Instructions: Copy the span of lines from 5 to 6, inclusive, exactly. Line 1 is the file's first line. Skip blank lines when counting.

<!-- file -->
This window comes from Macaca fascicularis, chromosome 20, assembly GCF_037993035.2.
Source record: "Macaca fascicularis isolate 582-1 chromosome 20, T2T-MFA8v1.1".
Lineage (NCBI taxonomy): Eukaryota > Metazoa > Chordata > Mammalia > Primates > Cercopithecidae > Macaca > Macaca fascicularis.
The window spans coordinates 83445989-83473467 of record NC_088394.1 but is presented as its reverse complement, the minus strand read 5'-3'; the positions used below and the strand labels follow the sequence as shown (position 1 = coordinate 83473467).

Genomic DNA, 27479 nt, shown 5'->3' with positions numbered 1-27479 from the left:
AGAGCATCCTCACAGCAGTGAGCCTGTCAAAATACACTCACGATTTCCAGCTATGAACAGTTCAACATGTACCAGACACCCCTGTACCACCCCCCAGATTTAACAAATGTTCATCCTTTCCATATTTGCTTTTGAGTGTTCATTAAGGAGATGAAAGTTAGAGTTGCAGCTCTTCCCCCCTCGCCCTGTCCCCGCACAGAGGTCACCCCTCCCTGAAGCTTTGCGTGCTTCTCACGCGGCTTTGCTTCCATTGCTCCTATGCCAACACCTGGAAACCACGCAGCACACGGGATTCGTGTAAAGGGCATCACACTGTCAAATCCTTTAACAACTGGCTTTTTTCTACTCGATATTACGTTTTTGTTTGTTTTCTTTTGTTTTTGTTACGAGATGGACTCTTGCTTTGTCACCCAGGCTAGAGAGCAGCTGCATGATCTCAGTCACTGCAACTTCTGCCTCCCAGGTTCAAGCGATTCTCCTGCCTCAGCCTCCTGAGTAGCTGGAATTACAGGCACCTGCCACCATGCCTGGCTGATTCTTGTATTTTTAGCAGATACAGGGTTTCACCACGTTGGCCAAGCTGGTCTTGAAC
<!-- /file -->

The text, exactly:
Genomic DNA, 27479 nt, shown 5'->3' with positions numbered 1-27479 from the left:
AGAGCATCCTCACAGCAGTGAGCCTGTCAAAATACACTCACGATTTCCAGCTATGAACAGTTCAACATGTACCAGACACCCCTGTACCACCCCCCAGATTTAACAAATGTTCATCCTTTCCATATTTGCTTTTGAGTGTTCATTAAGGAGATGAAAGTTAGAGTTGCAGCTCTTCCCCCCTCGCCCTGTCCCCGCACAGAGGTCACCCCTCCCTGAAGCTTTGCGTGCTTCTCACGCGGCTTTGCTTCCATTGCTCCTATGCCAACACCTGGAAACCACGCAGCACACGGGATTCGTGTAAAGGGCATCACACTGTCAAATCCTTTAACAACTGGCTTTTTTCTACTCGATATTACGTTTTTGTTTGTTTTCTTTTGTTTTTGTTACGAGATGGACTCTTGCTTTGTCACCCAGGCTAGAGAGCAGCTGCATGATCTCAGTCACTGCAACTTCTGCCTCCCAGGTTCAAGCGATTCTCCTGCCTCAGCCTCCTGAGTAGCTGGAATTACAGGCACCTGCCACCATGCCTGGCTGATTCTTGTATTTTTAGCAGATACAGGGTTTCACCACGTTGGCCAAGCTGGTCTTGAAC